Program trains officers in mass shooting response
Aurora, Colo., shooting highlight need for continued training
A unique program based out of Texas State University is training law enforcement officers on how to respond to mass shooting incidents like what happened in Aurora, Colo., last week.
The Advanced Law Enforcement Rapid Response Training program was created near the beginning of the last decade as a response to the Columbine shooting.
Law enforcement agencies across the United States -- including the recently added New York Police Department -- have joined local agencies like the San Antonio Police Department and the Bexar County Sheriff's Office in the program.
Participants are walked through a series of hypothetical "active shooter" situations.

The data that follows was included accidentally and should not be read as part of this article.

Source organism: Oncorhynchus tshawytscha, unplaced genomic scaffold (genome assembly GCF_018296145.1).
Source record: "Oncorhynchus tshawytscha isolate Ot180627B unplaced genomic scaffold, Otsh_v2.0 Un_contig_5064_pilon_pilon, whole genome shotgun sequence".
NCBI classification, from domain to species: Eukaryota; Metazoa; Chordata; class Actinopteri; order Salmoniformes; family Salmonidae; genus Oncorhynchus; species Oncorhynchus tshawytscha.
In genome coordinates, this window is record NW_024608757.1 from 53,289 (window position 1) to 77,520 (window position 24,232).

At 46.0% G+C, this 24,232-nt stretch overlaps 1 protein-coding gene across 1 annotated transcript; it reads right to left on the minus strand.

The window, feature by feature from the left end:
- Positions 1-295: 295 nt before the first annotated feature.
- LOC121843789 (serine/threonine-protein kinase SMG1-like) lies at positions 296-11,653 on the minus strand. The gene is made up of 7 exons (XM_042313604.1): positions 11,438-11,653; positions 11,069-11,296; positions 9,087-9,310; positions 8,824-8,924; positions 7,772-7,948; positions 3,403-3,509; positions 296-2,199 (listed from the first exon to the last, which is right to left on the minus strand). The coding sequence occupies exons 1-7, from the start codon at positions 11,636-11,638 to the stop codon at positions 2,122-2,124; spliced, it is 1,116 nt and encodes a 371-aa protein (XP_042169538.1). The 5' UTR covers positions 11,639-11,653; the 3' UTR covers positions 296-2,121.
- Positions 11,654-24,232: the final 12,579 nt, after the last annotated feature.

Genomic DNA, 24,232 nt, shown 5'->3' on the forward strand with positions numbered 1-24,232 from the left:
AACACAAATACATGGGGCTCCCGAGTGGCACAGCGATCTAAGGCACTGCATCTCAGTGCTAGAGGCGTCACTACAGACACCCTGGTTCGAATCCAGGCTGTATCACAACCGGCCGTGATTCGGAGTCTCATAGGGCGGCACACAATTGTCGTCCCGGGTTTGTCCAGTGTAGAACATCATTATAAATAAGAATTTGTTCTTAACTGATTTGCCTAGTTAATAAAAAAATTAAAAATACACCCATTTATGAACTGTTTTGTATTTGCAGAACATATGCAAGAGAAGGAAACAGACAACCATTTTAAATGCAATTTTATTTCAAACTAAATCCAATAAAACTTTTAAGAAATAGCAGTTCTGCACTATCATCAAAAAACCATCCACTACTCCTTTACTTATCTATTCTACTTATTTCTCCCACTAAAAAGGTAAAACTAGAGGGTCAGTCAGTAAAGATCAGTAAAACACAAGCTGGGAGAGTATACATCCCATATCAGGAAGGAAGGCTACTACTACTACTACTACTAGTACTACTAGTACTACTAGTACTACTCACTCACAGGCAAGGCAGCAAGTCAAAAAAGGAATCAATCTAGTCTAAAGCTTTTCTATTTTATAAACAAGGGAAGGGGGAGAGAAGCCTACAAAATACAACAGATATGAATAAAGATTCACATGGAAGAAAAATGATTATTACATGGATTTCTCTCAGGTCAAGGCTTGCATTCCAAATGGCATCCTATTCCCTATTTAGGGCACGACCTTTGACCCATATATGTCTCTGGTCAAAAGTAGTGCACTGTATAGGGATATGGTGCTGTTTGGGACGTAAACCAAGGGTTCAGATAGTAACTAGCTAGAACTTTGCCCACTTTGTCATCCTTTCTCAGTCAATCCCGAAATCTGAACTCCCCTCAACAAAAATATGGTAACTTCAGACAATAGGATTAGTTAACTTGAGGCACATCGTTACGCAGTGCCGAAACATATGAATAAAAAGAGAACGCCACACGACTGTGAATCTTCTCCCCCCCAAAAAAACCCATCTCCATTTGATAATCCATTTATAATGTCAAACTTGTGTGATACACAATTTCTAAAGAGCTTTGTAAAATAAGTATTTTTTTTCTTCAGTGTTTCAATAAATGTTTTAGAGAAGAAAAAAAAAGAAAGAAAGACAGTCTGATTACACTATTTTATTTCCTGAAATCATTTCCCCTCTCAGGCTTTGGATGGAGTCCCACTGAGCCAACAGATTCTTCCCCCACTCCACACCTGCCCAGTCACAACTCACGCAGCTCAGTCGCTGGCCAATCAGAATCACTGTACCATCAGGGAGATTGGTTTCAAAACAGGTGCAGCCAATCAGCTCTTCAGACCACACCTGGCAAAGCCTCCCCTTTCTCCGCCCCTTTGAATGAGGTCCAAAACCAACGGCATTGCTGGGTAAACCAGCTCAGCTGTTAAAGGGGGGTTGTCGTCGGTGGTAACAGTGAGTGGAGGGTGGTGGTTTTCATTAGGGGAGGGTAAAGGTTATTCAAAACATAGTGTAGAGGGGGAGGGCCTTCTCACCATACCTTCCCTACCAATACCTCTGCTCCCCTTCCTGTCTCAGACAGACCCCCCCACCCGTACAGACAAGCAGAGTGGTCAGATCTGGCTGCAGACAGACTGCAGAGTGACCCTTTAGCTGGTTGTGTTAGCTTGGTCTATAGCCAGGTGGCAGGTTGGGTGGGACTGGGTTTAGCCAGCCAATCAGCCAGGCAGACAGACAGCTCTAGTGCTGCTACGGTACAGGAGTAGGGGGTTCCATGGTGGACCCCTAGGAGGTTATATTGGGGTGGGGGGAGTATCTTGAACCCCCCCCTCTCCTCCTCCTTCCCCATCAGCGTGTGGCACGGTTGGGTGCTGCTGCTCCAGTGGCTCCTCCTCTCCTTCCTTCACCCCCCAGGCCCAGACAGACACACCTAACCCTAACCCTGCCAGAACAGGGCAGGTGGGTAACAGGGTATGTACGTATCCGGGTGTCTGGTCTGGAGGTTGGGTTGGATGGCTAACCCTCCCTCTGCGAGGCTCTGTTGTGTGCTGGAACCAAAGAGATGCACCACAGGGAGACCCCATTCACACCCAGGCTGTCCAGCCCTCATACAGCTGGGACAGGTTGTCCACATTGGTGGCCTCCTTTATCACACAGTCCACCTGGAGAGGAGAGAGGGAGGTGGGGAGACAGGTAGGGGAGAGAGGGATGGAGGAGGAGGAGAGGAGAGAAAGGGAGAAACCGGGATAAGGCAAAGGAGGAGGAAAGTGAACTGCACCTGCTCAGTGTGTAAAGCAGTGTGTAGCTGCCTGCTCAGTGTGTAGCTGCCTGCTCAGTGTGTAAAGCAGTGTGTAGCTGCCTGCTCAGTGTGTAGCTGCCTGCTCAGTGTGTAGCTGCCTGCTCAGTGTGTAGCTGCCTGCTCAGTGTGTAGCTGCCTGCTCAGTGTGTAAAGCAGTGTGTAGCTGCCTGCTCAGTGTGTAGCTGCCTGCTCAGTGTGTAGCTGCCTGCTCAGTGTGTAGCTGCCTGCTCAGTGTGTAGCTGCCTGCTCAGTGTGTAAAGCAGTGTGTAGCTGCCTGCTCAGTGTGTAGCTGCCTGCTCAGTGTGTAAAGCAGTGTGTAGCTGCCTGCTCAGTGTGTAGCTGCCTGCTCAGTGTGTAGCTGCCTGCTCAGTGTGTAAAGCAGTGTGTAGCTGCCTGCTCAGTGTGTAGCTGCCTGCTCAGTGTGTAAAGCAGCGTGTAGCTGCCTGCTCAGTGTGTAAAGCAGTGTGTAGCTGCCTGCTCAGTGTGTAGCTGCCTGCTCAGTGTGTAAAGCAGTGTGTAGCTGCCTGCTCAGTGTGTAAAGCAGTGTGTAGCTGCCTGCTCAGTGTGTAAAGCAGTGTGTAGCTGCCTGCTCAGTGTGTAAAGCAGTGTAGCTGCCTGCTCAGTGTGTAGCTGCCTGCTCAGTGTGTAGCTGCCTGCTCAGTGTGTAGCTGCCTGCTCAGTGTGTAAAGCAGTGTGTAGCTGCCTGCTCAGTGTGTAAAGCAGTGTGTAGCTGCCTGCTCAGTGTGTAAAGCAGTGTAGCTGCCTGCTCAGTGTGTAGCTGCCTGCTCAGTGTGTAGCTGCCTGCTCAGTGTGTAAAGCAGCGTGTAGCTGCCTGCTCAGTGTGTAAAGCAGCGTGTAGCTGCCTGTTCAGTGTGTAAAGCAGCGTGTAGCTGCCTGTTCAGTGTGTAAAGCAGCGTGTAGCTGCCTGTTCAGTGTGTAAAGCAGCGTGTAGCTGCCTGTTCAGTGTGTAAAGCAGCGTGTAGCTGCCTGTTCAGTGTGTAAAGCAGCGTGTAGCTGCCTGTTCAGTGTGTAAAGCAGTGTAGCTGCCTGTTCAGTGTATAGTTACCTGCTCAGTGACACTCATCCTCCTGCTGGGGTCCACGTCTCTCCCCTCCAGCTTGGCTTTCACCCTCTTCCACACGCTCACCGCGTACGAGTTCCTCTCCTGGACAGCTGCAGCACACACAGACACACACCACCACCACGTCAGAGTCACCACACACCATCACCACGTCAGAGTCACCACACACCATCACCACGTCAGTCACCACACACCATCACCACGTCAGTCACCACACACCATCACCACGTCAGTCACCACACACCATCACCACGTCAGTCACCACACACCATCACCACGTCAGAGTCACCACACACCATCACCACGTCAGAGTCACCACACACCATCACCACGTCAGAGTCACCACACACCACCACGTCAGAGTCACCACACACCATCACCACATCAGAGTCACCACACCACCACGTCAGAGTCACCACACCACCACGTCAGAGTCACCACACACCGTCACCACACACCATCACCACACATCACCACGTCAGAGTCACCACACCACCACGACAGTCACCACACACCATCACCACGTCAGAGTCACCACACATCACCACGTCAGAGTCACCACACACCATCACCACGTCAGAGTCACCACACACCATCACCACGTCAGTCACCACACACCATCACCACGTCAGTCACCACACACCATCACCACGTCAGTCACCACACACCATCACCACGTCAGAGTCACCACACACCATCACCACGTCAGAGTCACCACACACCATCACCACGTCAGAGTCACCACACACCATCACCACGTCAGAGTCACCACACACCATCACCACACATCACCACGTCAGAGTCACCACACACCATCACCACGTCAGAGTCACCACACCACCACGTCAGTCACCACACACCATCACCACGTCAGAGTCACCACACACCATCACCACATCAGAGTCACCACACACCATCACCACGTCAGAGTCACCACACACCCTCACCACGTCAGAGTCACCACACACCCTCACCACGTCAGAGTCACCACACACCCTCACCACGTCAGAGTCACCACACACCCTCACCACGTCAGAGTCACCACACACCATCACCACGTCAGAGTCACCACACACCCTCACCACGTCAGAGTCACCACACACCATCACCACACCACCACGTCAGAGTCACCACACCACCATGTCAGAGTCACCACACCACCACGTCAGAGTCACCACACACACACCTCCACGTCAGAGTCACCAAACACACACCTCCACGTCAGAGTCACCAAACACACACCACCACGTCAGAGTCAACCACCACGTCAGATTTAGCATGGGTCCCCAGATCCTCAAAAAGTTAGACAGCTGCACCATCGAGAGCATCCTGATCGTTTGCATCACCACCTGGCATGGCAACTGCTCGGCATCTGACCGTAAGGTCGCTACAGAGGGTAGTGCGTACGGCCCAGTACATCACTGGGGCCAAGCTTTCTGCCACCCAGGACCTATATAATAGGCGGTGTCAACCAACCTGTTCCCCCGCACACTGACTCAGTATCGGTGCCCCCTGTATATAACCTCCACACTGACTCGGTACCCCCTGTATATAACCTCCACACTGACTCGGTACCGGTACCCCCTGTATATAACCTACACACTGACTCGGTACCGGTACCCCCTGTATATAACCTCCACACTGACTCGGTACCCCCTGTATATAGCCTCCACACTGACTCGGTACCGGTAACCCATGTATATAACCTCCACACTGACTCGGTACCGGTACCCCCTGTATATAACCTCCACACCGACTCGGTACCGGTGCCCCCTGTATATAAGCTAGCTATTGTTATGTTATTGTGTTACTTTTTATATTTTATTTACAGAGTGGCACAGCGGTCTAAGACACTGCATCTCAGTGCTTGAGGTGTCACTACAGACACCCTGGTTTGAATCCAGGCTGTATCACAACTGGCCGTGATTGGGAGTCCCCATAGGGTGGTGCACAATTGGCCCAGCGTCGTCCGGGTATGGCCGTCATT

Mock environments designed to look like schools, offices and residences were constructed to make the training more realistic.
Experts said realism and repetition in training are key.
"Stopping the murdering is the overall goal, but how we go about doing that is extremely delicate," said John Cornutt, an instructor and co-founder of the facility.
The program is constantly re-evaluated.
When officers recognize deficiencies, or after learning from events like Aurora, changes are swiftly added to the curriculum.
Recent additions have added medical training to the course, as officers realized EMS units sometimes cannot get to victims quick enough.
Despite changes to the process, however, the overall goal always remains the same.
"We train people to go into incredibly violent and chaotic situations and restore order," said Cornutt.
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